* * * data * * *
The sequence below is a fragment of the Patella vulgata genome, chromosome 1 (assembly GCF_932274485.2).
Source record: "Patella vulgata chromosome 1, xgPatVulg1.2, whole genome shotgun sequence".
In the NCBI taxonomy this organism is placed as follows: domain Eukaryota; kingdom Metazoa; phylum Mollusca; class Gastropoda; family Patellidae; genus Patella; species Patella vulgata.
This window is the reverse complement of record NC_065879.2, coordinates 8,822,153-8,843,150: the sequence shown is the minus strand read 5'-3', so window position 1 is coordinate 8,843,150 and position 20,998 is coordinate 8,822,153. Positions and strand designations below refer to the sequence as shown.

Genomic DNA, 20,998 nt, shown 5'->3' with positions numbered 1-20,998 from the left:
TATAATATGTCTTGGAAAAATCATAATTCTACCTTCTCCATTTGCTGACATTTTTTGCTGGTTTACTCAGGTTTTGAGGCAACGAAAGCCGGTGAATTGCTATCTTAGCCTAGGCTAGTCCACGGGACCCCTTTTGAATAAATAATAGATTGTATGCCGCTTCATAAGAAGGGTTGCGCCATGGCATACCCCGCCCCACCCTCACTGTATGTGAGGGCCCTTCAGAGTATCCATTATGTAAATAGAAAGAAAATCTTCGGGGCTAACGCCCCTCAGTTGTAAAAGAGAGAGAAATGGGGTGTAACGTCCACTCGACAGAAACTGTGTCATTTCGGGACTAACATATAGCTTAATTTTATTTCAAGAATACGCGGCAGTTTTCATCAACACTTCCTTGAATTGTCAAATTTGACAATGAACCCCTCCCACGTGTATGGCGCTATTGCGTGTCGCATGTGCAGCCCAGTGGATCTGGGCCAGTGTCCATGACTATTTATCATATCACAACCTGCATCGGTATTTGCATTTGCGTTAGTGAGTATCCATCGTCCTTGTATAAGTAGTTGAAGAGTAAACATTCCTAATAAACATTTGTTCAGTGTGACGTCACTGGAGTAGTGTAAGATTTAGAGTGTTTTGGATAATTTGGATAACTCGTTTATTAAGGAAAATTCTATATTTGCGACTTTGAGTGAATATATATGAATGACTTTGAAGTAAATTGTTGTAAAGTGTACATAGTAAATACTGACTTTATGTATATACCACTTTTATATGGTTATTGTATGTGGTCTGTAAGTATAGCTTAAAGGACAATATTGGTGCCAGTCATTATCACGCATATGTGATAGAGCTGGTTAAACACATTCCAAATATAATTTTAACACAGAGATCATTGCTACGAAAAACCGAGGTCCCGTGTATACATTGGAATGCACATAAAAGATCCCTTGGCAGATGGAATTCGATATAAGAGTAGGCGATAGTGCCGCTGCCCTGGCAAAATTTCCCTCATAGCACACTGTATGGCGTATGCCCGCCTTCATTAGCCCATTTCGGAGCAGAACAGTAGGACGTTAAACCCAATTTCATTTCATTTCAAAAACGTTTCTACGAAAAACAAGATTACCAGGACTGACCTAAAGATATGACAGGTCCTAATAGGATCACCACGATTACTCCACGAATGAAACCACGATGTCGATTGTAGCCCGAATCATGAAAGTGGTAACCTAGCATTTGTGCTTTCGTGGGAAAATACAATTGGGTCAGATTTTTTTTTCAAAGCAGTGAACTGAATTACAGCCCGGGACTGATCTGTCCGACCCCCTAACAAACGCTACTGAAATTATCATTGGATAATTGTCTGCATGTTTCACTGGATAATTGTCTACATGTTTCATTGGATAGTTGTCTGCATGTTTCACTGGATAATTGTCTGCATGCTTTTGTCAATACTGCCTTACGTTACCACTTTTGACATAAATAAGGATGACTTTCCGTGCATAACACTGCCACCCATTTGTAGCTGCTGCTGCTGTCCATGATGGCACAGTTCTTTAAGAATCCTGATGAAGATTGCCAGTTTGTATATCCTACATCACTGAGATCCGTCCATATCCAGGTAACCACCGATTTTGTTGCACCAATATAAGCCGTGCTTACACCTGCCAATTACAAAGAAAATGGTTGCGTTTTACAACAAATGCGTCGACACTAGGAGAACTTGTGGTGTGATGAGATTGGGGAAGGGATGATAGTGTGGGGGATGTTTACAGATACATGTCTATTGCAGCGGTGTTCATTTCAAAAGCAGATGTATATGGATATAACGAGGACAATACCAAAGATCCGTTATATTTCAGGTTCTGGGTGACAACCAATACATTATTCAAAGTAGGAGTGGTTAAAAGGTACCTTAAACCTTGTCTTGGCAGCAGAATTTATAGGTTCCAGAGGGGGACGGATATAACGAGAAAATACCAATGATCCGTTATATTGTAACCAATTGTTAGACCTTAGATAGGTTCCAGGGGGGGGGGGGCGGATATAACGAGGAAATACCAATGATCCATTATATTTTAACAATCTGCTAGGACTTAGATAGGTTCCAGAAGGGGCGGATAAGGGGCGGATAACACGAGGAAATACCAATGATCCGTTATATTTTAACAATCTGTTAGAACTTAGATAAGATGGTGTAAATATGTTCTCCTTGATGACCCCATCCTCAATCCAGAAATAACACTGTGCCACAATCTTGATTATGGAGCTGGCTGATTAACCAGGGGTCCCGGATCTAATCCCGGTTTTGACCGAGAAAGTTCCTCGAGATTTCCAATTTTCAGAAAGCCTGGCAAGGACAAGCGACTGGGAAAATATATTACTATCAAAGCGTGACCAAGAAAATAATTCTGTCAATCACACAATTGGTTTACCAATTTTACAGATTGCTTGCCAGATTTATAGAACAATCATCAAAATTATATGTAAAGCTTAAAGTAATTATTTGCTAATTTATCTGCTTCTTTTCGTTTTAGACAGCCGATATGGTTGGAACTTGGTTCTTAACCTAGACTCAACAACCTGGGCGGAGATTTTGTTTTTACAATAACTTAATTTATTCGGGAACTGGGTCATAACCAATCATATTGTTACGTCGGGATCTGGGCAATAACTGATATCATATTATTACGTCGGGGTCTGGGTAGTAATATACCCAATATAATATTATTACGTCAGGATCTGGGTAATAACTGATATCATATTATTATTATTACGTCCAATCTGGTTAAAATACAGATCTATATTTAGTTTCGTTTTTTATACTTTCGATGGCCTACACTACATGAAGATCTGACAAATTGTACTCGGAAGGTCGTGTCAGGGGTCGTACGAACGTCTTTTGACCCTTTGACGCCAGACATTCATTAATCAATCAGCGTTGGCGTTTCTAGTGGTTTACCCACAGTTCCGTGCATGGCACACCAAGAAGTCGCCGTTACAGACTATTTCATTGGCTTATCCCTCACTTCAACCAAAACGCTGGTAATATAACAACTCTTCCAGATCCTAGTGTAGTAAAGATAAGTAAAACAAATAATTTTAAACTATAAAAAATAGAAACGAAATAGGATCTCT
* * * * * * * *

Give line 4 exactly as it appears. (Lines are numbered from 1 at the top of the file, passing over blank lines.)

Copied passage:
This window is the reverse complement of record NC_065879.2, coordinates 8,822,153-8,843,150: the sequence shown is the minus strand read 5'-3', so window position 1 is coordinate 8,843,150 and position 20,998 is coordinate 8,822,153. Positions and strand designations below refer to the sequence as shown.